A La Vieille Russie

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Works from the gallery are loaned to museums around the world and exhibited regularly. A La Vieille Russie, a New York antiques gallery specializing in antique jewelry and Russian works of art, is world renown for its collection of artworks by Carl Fabergé, created for members of the Romanov court and other wealthy patrons in late 19th century Russia. In the over one hundred and fifty years since its establishment, A La Vieille Russie has bought and sold countless pieces of Fabergé, including many of the Imperial Easter Eggs and other objets de vertu.
A La Vieille Russie

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A La Vieille Russie, a family enterprise since its founding in Kiev in 1851, left the turmoil of the Revolution and was re-established in Paris around 1920 by Jacques Zolotnitsky, the grandson of the founder, with his nephew Léon Grinberg, and later by Alexander Schaffer in America.

The gallery moved to Paris in the 1920’s, where clients included Queen Marie of Romania, Grand Duchesses Xenia and Olga, sisters of Nicholas II, the Duke and Duchess of Windsor, King Farouk and others, and the shop became a focal point for émigré aristocracy and intellectual activity. Yet a multi-generational family business, under the direction of brothers, Messrs. Paul and Peter L. Schaffer, and Paul's son, Dr. Mark A. Schaffer, A La Vieille Russie, continues the tradition of dealing in fine art and antiques. In its original location in Kiev, goldsmith and jeweler Carl Fabergé, whose shop was nearby, was himself a client.

With the onset of World War II, the gallery relocated from Paris to New York. Initially, it was one of the first tenants at Rockefeller Center in 1934, then moved to another Fifth Avenue location in 1941, and finally to its present location in 1961 on New York’s famed Fifth Avenue, at 59th Street opposite the south entrance of Central Park.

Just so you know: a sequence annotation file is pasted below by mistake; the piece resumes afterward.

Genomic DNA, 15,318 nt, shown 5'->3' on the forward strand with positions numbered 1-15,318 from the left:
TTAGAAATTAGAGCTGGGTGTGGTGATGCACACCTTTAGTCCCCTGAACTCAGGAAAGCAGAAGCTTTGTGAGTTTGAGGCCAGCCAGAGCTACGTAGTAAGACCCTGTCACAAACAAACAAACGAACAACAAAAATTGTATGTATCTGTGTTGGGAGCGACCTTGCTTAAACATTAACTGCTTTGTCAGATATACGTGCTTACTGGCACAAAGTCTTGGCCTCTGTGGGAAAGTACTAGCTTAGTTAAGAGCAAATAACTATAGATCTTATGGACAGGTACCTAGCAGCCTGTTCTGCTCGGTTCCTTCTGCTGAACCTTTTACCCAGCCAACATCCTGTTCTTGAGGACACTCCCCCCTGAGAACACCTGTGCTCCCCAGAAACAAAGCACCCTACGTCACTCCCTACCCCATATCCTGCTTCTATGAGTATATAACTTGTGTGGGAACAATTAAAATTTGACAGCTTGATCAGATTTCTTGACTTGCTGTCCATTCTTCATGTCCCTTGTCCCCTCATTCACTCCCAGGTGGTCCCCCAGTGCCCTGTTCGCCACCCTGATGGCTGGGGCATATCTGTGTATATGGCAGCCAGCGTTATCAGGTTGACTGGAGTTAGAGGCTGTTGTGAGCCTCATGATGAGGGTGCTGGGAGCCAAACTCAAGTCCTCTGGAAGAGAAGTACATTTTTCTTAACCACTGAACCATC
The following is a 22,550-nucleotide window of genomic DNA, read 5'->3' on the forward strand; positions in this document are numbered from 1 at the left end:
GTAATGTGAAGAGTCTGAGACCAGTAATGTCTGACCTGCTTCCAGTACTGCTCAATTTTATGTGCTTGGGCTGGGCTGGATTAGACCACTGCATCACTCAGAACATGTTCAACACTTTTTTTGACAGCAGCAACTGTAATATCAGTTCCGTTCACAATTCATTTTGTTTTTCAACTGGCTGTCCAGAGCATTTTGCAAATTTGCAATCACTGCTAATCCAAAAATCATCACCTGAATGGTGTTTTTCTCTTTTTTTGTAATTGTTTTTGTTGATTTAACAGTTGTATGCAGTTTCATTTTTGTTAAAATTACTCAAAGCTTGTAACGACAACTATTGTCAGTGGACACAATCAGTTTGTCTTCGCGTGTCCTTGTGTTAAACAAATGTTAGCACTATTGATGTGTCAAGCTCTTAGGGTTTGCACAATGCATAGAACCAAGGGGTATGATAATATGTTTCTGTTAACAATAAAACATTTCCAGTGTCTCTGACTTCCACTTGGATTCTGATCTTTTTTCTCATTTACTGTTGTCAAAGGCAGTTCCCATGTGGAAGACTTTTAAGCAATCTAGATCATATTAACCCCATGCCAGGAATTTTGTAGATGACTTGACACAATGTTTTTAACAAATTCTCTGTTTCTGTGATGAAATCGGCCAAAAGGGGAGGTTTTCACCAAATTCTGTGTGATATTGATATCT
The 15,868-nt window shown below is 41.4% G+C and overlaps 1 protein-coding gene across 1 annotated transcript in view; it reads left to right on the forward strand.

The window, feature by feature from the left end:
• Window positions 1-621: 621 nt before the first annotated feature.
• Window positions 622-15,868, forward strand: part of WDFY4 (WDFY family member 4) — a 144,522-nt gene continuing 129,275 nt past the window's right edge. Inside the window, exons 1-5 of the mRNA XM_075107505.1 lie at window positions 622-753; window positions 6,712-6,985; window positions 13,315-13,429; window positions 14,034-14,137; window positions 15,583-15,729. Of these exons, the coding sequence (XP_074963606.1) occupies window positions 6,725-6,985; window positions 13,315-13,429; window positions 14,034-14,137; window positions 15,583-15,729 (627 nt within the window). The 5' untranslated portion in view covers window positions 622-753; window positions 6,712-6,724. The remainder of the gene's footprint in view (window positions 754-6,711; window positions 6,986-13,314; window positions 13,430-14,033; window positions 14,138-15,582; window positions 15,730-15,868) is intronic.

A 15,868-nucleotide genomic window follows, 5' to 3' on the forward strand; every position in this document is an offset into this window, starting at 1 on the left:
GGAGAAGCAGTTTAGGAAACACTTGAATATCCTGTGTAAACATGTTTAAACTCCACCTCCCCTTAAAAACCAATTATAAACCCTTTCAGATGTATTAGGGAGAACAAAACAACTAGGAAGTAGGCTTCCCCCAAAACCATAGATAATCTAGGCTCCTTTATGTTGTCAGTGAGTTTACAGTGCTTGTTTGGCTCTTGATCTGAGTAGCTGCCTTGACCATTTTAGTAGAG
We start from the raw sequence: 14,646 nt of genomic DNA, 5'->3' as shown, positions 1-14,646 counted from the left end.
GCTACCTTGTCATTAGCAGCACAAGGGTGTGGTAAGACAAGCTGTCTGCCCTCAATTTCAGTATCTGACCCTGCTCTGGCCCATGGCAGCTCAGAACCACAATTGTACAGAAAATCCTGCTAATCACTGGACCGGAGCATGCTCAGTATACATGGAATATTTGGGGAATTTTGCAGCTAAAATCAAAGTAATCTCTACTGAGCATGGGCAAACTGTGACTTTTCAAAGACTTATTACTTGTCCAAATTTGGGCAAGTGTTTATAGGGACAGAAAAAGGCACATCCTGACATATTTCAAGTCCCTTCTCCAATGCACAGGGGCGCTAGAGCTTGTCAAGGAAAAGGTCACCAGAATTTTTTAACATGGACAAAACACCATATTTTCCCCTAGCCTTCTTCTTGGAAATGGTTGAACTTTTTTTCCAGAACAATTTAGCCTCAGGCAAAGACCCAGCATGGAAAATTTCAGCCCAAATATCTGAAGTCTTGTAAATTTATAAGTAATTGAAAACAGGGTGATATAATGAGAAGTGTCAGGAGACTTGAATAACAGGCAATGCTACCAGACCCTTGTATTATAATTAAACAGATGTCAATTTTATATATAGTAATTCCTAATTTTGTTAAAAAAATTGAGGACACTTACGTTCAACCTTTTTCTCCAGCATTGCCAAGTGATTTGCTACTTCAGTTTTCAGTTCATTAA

In America, A La Vieille Russie quickly established itself as experts in Fabergé and Russian Imperial treasures and continues so today. It helped form all the major American Fabergé collections, like the Forbes Magazine Collection, many of which are now in museums such as the Virginia Museum of Fine Arts and the Cleveland Museum of Art.

A La Vieille Russie is recognized today as international experts on the works of Fabergé. The gallery also specializes in European and American antique jewelry, 18th-century European gold snuffboxes, and antique Russian decorative arts, including silver, enamel, and porcelain, as well as Russian paintings, icons, and furniture.

It exhibits annually at TEFAF Maastricht in the Netherlands, New York's Winter Antiques Show, Masterpiece in London, and the New York International Fine Art and Antique Dealers Show. Seminal Exhibitions at A La Vieille RussieThe gallery maintains a strong exhibition schedule, both as exhibitors and lenders.
Fabergé. 1949.
Antique Automatons. 1950.
Russian Icons. 1962.
The Art of the Goldsmith and the Jeweler. 1968.
Fabergé. 1983.
An Imperial Fascination: Porcelain. Dining with the Czars. Peterhof. 1991.
Alexandre Iacovleff – Paintings and Drawings. 1993.
Golden Years of Fabergé. Drawings and Objects from the Wigström Workshop. 2000.

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